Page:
The Big Three struggled because they operated outside normal market forces.  Thanks at first to a captive audience.  Then later to friends in government (tariffs on imports, import quotas, union-favorable legislation, etc.).  All of this just delayed the day of reckoning, though.  And making it ever more painful when it came.

During economic downturns (when supply and prices fall) their cost structure did not change.  As it should have.  Because that’s what the business cycle does.  It resets prices and supply to match demand.  With recessions.  Painful but necessary.  Just how painful depends on how fast ‘sticky’ wages can adjust down to new market levels.  And herein lies the problem that plagued the Big Three.  Their wages weren’t sticky.  They were set in stone.  So when the market set the new prices for cars and trucks it was below the cost of the Big Three.  Unable to decrease their labor (wage and benefit) costs, profits turned into losses.  Pension funds went underfunded.  And cash stockpiles disappeared.  Leading the Big Three to the brink of bankruptcy.  And begging for a government bailout.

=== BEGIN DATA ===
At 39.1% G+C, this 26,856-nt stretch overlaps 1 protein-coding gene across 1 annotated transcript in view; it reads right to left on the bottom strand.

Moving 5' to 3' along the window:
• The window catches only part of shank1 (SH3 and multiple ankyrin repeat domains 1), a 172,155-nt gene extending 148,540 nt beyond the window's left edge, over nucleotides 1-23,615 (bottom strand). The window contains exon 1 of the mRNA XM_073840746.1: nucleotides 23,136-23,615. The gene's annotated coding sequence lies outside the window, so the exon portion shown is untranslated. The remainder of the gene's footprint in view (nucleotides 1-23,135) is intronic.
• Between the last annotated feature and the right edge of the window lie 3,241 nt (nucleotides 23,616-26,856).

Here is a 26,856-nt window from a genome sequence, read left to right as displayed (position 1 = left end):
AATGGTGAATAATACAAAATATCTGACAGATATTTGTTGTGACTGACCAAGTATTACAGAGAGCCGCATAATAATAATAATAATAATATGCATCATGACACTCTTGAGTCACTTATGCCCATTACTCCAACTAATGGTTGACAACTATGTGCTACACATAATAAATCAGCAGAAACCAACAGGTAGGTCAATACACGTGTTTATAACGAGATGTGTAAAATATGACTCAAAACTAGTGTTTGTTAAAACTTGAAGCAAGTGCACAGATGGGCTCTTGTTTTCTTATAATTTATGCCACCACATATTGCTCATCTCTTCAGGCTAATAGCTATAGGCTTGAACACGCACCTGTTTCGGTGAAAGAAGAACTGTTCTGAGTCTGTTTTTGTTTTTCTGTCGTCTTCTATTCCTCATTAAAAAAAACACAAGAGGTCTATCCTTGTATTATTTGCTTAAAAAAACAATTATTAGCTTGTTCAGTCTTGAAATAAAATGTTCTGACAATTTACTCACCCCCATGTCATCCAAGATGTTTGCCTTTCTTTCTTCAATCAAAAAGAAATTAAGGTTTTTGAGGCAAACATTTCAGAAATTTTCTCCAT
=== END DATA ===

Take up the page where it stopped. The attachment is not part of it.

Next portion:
Well, the bailout came.  The government stepped in.  Gave the union pension fund majority control of the bailed out companies.  Screwing the bondholders (and contract law) in the process.  And created a two-tier labor structure.  They grandfathered older employees at the unsustainable wage and benefit packages.  And hired new employees at wage and benefit packages that the market would bear.  Comparable to their Asian and European transplant auto plants in the right-to-work states in the southern U.S. states.  And put the market back in control of the U.S. auto industry.  For awhile, at least.

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Business Cycle

Posted by PITHOCRATES - February 13th, 2012

Economics 101

When you have a Captive Audience you can Charge whatever Prices you Want